Literatureby Arthur Pierre
Format of Original Source: Play
Recommended Adaptation Length:
Candidate for Adaptation? Not Reviewed
GIL. What were we talking about just now?
CLEM. Perhaps I can assist your memory. In Munich, if I recall correctly, you always talked about your books.
GIL. Quite so. As a matter of fact, I was speaking about my new novel.
CLEM. Pray, continue. Nowadays, I find that I, too, can talk literature. Eh, Margaret? Is it naturalistic? Symbolic? Autobiographical? Or–let me see–is it distilled?
GIL. Oh, in a certain sense we all write about our life-experiences.
CLEM. H’m. That’s good to know.
GIL. Yes, if you’re painting the character of Nero, in my opinion it’s absolutely necessary that you should have set fire to Rome–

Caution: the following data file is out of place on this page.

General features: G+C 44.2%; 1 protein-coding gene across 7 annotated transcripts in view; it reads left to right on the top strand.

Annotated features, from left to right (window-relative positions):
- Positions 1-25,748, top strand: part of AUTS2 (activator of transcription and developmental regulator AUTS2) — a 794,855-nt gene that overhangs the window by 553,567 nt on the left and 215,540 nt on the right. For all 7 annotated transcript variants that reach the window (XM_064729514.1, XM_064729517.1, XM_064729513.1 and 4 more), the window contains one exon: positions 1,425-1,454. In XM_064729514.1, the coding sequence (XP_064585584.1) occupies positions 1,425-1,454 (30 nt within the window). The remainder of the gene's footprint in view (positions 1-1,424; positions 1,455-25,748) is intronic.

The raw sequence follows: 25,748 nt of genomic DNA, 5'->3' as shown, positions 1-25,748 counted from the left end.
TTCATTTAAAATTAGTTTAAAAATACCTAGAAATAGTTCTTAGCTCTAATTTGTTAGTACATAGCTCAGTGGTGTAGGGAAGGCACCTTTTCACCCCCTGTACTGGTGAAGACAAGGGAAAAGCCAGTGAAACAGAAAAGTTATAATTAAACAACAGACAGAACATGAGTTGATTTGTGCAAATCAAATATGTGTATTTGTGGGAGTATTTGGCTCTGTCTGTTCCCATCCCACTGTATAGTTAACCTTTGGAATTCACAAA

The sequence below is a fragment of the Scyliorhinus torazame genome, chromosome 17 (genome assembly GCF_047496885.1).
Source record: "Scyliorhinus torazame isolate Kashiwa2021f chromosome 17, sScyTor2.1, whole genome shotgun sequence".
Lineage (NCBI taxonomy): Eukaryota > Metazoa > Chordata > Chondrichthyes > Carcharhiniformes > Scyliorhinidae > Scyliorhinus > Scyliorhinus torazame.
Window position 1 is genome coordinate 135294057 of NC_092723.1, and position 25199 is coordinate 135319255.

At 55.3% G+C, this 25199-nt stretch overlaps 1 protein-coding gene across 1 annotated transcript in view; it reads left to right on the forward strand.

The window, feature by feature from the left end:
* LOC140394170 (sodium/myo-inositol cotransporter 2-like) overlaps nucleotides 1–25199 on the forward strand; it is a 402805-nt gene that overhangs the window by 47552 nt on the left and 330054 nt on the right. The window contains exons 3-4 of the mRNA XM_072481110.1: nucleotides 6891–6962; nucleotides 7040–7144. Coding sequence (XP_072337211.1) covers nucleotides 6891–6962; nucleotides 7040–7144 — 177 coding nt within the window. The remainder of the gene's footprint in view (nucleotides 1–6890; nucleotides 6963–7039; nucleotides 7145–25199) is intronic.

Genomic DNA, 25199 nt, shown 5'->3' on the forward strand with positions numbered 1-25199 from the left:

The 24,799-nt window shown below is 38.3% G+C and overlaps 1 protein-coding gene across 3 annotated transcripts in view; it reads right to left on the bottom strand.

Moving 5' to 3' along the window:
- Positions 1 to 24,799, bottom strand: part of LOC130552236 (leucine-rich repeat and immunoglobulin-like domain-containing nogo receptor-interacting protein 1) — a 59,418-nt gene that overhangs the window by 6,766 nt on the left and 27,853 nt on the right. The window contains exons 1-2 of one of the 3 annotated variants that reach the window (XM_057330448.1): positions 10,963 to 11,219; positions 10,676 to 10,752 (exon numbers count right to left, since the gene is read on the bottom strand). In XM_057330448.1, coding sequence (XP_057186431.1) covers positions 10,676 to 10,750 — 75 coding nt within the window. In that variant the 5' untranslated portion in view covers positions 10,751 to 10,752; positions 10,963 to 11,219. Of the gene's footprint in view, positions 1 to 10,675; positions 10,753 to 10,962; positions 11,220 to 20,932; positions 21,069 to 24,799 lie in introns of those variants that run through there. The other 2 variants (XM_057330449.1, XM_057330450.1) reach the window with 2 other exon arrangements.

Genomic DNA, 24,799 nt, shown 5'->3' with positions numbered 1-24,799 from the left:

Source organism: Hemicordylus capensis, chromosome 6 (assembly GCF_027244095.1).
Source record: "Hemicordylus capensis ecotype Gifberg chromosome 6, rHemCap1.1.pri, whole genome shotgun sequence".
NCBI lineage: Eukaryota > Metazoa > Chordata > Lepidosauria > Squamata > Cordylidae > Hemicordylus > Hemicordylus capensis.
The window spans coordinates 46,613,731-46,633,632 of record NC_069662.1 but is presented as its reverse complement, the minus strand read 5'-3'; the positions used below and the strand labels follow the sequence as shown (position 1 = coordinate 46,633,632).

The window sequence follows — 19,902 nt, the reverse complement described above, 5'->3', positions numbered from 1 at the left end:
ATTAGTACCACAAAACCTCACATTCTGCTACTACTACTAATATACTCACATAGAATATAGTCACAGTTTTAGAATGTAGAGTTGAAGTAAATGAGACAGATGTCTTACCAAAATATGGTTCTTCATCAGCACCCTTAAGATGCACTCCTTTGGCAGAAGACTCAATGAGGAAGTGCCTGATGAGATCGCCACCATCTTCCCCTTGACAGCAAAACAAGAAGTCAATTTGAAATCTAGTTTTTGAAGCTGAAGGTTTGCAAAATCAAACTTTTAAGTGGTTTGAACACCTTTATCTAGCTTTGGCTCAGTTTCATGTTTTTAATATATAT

GIL. From what source should a writer derive his inspiration if not from himself? Where should he go for his models if not to the life which is nearest to him? [Margaret becomes more and more uneasy.]
CLEM. Isn’t it a pity, though, that the models are so rarely consulted? But I must say, if I were a woman, I’d think twice before I’d let such people know anything–[Sharply.] In decent society, sir, that’s the same as compromising a woman!
GIL. I don’t know whether I belong to decent society or not, but, in my humble opinion, it’s the same as ennobling a woman.
GIL. The essential thing is, does it really hit the mark! In a higher sense, what does it matter if the public does know that a woman was happy in this bed or that?
CLEM. Mr. Gilbert, allow me to remind you that you are speaking in the presence of a lady.
GIL. I’m speaking in the presence of a comrade, Baron, who, perhaps, shares my views in these matters.
MARG. Clement! [Throws herself at his feet.] Clement.
CLEM. [staggered]. But–Margaret.
MARG. Your forgiveness, Clement!
CLEM. But, Margaret. [To Gilbert.] It’s very painful to me, Mr. Gilbert. Now, get up, Margaret.
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